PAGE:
I apologize for being less than blogorific or video-rific, etc. I am trying to get a lot done, but it isn’t necessarily stuff that is easily “seen” very quickly. I made progress on a chapter in the Beckwith response today, however, and wanted to provide just a paragraph as an example. This is from a chapter where I am examining the simple fact that Frank Beckwith never actually crossed the Tiber River: he paddled around in the middle, always holding Rome’s view of man, Rome’s view of grace, Rome’s view of natural law (just like a lot of other “non-Catholics” we could name, like Norman Geisler and William Lane Craig). In Return to Rome Beckwith narrates how he answered his niece’s question as to why he wasn’t a Roman Catholic. Upon quoting his response, I reply:
While this answer was being given to a young person, and hence would not be as full as might be given in another context, the fact is that the reply is telling all the same. I have often been asked the same question in various venues, and my response is, Lord willing, consistent. Why am I not a Roman Catholic? Because Roman Catholicism has a gospel that does not give peace, because it fundamentally violates the Scriptural teaching on how one is made right with God. Rome has a false gospel that cannot save, hence, I have no reason to abandon the peace I have with God through Christ’s perfect atonement for the treadmill of Rome’s sacramental system of salvation. One would think that anyone who has purposefully crossed the Tiber because they have encountered the gospel and been changed thereby would have a similar response. Beckwith’s reply is a tepid statement of taste, a general “we are very much the same but I have a few disagreements on these side issues” type of thing that while reflecting a lot of modern evangelicalism is likewise far removed from the heartfelt motivations of the Reformation.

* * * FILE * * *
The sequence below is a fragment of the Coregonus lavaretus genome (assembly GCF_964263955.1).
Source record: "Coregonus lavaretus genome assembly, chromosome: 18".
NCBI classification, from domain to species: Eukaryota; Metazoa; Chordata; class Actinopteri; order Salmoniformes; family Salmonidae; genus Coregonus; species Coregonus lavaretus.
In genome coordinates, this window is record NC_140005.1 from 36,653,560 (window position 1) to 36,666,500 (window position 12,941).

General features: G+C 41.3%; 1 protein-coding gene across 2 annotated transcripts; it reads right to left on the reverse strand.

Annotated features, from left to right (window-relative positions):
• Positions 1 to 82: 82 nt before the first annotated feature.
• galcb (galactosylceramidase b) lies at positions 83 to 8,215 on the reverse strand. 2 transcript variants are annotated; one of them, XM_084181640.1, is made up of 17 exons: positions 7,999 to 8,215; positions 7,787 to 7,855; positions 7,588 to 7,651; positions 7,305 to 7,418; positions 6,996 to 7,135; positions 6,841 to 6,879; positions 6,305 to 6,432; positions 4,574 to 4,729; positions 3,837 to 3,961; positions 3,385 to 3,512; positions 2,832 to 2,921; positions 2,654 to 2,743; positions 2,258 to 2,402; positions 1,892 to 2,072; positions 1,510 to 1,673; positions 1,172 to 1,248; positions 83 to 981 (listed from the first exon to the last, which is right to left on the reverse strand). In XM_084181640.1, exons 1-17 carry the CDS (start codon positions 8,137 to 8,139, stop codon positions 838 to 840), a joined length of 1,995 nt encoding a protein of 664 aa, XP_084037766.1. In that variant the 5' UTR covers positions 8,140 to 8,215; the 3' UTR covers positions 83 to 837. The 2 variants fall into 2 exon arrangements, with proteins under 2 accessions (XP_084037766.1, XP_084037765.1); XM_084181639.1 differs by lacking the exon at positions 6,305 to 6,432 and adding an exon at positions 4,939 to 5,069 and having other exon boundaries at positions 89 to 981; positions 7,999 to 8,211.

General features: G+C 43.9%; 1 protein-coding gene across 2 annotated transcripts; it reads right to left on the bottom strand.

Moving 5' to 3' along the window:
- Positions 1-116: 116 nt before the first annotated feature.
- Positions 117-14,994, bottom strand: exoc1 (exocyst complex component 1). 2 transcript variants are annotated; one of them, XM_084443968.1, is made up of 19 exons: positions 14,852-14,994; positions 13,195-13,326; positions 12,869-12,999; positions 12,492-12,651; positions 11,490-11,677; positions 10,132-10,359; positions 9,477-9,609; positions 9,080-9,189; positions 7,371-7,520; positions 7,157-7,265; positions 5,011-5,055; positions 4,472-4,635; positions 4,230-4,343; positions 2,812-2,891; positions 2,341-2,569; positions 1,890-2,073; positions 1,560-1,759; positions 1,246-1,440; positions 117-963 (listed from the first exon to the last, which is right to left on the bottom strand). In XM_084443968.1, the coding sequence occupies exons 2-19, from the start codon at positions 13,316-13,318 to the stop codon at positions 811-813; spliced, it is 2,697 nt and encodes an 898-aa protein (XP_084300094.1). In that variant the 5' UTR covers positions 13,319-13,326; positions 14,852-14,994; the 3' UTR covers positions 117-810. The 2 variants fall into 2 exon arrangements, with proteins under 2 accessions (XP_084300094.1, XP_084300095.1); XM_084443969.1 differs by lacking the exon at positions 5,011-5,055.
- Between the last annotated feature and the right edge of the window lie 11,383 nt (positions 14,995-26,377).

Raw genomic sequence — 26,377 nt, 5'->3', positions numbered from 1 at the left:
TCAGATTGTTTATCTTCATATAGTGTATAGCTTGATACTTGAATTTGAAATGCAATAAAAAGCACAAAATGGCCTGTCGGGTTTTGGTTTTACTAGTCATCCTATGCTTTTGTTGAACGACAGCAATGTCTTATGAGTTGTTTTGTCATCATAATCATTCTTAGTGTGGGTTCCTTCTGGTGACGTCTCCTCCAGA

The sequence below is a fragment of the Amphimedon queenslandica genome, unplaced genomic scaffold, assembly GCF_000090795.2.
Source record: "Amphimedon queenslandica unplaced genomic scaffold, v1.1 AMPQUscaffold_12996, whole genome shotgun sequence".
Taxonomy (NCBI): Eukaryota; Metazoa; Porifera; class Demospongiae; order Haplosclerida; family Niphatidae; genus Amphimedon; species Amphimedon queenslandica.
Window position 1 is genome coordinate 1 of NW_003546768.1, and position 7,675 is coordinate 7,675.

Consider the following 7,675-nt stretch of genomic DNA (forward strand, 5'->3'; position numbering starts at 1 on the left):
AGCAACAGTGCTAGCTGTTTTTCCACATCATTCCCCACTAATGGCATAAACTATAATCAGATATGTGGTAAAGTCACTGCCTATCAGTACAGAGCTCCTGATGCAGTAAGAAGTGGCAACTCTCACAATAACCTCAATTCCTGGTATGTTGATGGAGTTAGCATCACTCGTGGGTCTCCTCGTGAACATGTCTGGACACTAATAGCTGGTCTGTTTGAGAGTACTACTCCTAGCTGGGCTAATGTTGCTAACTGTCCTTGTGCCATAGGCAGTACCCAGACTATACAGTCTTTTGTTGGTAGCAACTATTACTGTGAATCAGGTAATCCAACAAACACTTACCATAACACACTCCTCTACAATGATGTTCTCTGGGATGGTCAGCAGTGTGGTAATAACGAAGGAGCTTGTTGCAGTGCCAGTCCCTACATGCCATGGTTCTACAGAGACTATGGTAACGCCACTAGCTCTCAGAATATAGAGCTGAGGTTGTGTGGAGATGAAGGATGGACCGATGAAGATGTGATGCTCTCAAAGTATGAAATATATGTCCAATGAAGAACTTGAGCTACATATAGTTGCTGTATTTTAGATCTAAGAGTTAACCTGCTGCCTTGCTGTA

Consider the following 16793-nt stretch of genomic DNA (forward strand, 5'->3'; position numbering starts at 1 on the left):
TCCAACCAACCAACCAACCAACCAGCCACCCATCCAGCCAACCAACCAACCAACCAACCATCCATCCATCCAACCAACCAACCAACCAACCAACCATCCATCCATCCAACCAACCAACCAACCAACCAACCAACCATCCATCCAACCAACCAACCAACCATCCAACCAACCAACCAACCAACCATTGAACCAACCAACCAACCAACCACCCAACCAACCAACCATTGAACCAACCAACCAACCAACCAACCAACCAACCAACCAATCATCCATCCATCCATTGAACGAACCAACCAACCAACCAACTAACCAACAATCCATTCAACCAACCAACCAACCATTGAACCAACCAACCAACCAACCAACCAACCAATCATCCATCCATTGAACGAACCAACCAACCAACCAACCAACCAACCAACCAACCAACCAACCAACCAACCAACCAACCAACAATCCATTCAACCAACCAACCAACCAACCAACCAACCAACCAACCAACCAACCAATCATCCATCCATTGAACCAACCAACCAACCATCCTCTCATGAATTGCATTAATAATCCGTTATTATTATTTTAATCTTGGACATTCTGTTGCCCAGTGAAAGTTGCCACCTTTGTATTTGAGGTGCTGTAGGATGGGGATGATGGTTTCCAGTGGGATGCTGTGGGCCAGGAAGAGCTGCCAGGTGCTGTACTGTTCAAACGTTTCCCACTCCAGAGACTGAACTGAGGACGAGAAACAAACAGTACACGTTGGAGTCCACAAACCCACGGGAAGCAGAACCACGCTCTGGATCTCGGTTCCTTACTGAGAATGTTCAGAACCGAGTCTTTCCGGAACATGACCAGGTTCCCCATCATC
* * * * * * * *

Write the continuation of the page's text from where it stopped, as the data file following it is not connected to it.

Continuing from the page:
Having given this response, Beckwith then asked the question cited above. It likewise reflects that he was still very much in the middle of the Tiber River, for the person who has embraced the gospel of grace has not only landed his boat on the far side, but has torn the boat apart to use the wood as a pulpit from which to proclaim freedom in Christ to those trapped on the other shore. But Beckwith can speak of permanently abandoning Rome as something he could not yet actually justify! Surely this kind of statement demonstrates the thesis at hand, as no person who has found peace in the gospel of grace in contrast to Rome’s sacramentalism will forget to mention that as the primary reason he or she does not submit to Rome’s claims of authority.